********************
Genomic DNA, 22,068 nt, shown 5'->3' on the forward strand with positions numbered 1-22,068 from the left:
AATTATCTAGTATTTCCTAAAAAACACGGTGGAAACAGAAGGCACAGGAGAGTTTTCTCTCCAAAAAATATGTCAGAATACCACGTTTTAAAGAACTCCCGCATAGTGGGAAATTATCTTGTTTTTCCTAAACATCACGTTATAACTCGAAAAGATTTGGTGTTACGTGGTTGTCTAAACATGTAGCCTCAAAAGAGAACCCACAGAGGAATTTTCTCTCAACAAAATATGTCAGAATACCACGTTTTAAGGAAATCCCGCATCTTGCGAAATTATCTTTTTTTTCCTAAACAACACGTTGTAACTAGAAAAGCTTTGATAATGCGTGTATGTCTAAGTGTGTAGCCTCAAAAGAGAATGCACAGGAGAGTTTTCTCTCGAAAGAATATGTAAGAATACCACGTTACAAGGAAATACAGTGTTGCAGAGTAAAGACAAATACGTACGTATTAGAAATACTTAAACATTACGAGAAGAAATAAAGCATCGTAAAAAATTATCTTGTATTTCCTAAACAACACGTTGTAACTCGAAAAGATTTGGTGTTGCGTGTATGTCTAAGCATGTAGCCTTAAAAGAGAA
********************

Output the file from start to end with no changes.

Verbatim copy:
Genomic DNA, 22,068 nt, shown 5'->3' on the forward strand with positions numbered 1-22,068 from the left:
AATTATCTAGTATTTCCTAAAAAACACGGTGGAAACAGAAGGCACAGGAGAGTTTTCTCTCCAAAAAATATGTCAGAATACCACGTTTTAAAGAACTCCCGCATAGTGGGAAATTATCTTGTTTTTCCTAAACATCACGTTATAACTCGAAAAGATTTGGTGTTACGTGGTTGTCTAAACATGTAGCCTCAAAAGAGAACCCACAGAGGAATTTTCTCTCAACAAAATATGTCAGAATACCACGTTTTAAGGAAATCCCGCATCTTGCGAAATTATCTTTTTTTTCCTAAACAACACGTTGTAACTAGAAAAGCTTTGATAATGCGTGTATGTCTAAGTGTGTAGCCTCAAAAGAGAATGCACAGGAGAGTTTTCTCTCGAAAGAATATGTAAGAATACCACGTTACAAGGAAATACAGTGTTGCAGAGTAAAGACAAATACGTACGTATTAGAAATACTTAAACATTACGAGAAGAAATAAAGCATCGTAAAAAATTATCTTGTATTTCCTAAACAACACGTTGTAACTCGAAAAGATTTGGTGTTGCGTGTATGTCTAAGCATGTAGCCTTAAAAGAGAA